(Sometimes, it's the author of the moment you look for. In the 70's, after The World According To Garp had appeared, four friends from my time in New York and I borrowed someone's car and drove up into New England; there was talk of trying to get a glimpse of Salinger -- rejected by the eternal Mick Koznick [A guy as big as Lucca Brazi, drunk, in black leather jacket and Ray-Bans, punches you in the chest with a forefinger and says, "M'eye right? I'm right. M'eye right? I'm right"] as "too bourgeois" -- turned into a search for Putney, Vermont, and author John Irving; which might have succeeded, but for the fact that we were most of the time drunk.)

First Paperback Edition Of Catcher In The Rye

The response of college students to the work of J. D. Salinger indicates that he, more than anyone else, has not turned his back on the times but, instead, has managed to put his finger on whatever struggle of significance is going on between self and culture.
Phillip Roth, 1974

Eventually, Salinger told his editors that he was “good and sick” of seeing his photograph on the dust jacket of Catcher in the Rye and demanded that it be removed from subsequent editions. He ordered his agent to burn any fan mail. In 1953, Salinger moved to a 90-acre parcel of land in Cornish, New Hampshire, which had a long history as an artist's colony.

And, for the most part, Salinger was never publicly seen again. He was rumored to have achieved a mystical state of satori and left the physical plane; or to be writing novel after novel to be published after his death (and so removed from attendant publicity); or to have decayed into an abberated, Howard-Hughes-like paranoid, long-haired recluse. College students tried staking out his property, or -- once it became known he had a PO Box in Cornish -- his local Post Office. sightings of Salinger were few, and brief; the man was smart and quick.

James Earl Jones As 'Terence Mann', The Salinger Character
From W.P. Kinsella's Tale Which Became Field Of Dreams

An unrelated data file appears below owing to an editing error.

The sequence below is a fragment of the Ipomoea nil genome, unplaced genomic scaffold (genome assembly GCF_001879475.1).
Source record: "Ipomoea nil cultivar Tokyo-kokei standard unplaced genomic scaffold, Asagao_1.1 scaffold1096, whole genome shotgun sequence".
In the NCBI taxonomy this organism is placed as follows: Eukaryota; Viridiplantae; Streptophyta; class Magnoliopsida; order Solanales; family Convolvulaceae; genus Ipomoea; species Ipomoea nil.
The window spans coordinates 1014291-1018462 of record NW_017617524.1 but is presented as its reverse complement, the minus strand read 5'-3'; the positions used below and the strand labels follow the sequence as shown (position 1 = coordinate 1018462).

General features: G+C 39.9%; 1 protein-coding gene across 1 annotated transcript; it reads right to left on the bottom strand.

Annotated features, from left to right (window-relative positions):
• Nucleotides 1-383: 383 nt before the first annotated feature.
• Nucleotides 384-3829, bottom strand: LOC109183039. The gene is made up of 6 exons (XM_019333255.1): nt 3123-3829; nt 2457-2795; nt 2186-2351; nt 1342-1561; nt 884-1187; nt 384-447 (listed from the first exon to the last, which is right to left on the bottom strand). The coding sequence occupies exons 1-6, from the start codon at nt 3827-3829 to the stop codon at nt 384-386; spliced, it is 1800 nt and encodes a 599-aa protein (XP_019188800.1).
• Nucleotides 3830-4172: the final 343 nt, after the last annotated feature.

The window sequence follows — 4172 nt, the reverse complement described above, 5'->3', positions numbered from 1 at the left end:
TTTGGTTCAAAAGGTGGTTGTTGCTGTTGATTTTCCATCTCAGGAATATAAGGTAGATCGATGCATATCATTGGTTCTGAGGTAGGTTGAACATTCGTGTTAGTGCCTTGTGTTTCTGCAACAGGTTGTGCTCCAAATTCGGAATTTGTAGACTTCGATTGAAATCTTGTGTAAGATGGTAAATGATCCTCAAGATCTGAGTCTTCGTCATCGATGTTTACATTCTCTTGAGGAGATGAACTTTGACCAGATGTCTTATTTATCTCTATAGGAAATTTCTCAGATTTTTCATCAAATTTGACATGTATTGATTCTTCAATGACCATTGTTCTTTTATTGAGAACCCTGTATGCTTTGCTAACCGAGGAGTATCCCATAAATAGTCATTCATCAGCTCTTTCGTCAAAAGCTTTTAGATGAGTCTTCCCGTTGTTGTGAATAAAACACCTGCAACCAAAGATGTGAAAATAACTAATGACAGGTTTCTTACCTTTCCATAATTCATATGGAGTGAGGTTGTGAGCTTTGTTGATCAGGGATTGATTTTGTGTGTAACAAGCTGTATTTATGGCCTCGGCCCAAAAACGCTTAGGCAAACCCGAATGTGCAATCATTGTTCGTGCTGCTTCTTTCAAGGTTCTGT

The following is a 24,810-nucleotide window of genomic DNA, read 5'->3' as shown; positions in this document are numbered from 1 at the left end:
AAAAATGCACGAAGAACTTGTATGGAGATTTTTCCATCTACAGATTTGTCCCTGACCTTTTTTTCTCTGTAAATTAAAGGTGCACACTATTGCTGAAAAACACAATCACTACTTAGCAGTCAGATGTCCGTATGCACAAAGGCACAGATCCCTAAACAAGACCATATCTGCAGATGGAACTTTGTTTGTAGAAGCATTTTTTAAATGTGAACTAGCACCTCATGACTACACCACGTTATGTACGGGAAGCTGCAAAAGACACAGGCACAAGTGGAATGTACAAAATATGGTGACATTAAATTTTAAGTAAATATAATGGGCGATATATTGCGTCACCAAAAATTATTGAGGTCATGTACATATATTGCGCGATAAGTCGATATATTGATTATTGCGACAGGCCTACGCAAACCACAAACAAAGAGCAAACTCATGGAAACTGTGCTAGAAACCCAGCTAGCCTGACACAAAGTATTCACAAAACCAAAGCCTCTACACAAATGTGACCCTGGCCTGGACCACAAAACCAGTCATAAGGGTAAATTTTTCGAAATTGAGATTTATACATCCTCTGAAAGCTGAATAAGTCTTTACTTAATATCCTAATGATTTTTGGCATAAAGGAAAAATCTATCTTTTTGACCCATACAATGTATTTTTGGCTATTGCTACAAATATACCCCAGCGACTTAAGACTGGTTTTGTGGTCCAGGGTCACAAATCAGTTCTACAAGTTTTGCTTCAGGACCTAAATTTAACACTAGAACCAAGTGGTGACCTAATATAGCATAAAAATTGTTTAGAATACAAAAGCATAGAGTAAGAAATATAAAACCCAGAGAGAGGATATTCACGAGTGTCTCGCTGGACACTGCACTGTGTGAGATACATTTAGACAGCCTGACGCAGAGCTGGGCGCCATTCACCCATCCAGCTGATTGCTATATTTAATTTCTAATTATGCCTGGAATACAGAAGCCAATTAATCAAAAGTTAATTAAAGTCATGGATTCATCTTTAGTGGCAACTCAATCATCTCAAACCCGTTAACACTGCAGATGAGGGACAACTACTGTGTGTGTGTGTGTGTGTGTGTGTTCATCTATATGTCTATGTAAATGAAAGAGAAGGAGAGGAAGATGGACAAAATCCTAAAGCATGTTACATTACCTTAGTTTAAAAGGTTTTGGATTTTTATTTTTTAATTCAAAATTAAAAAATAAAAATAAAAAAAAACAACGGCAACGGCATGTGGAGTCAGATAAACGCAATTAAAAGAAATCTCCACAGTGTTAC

In the early 80's, when W.P. Kinsella wrote his novel, "Shoeless Joe" (turned into the film Field Of Dreams in 1989), he put J. D. Salinger into the novel, going to New Hampshire to bring him back to Iowa and the magical baseball field Ray Kinsella has built in his cornfield. Salinger would have nothing to do with the production and didn't want his name used; the reclusive author figure played by James Earl Jones became 'Terence Mann' ("I don't have any answers for you -- and I don't know the secret of life. So piss off").

In 1997, Ron Rosenblum wrote a piece for Esquire magazine, "The Haunted Life Of J. D. Salinger": The silence of a writer is not quite the same as the silence of God, but there's something analogous: an awe-inspiring creator, someone who we belive has some answers of some kind, refusing to respond to us, hiding his face, withholding his creation.

Still, Salinger could be seen in and around Cornish, if you were diligent. He would be outdone in the reclusiveness department by Thomas Ruggles Pynchon, Jr., author of his own engrossing postmodern novels ( V.; Gravity's Rainbow; Crying Of Lot 49; Mason & Dixon; Vineland; Against The Day), who has only been publicly seen twice between the early 1960's and the late 1990's -- and not at all since.

Thomas Riggles Pynchon, Jr., In 1953: One Of Seven

Only seven published photographs of him known are to exist -- six yearbook photos, and one as a seaman in the U.S. Navy in the mid-to-late 1950's.

Okay, Pynchon's done a few 'Simpsons' voiceovers, where his cartoon character has a paper bag over his head; and Robert K. Massie thanked Pynchon in the afterword to Massie's amazingly good 1991 book, Dreadnought; but he still makes Salinger look like a publicity hog.

Unlike Salinger, Pynchon (who is 73 this year) isn't demanding, Garbo-like, to be left alone; he simply prefers anonymity. Doing the occasional 'Simpsons' guest spot is Pynchon's way of mocking his own sense of privacy -- something Salinger would never have done, and proof that hanging out with Tom for an afternoon or over a beer wouldn't be a waste of time and might even be fun.

Wikipedia notes: In the early 1990s, Pynchon married his literary agent, Melanie Jackson — a great-granddaughter of Theodore Roosevelt — and fathered a son, Jackson, in 1991. The disclosure ... led some journalists and photographers to try to track him down.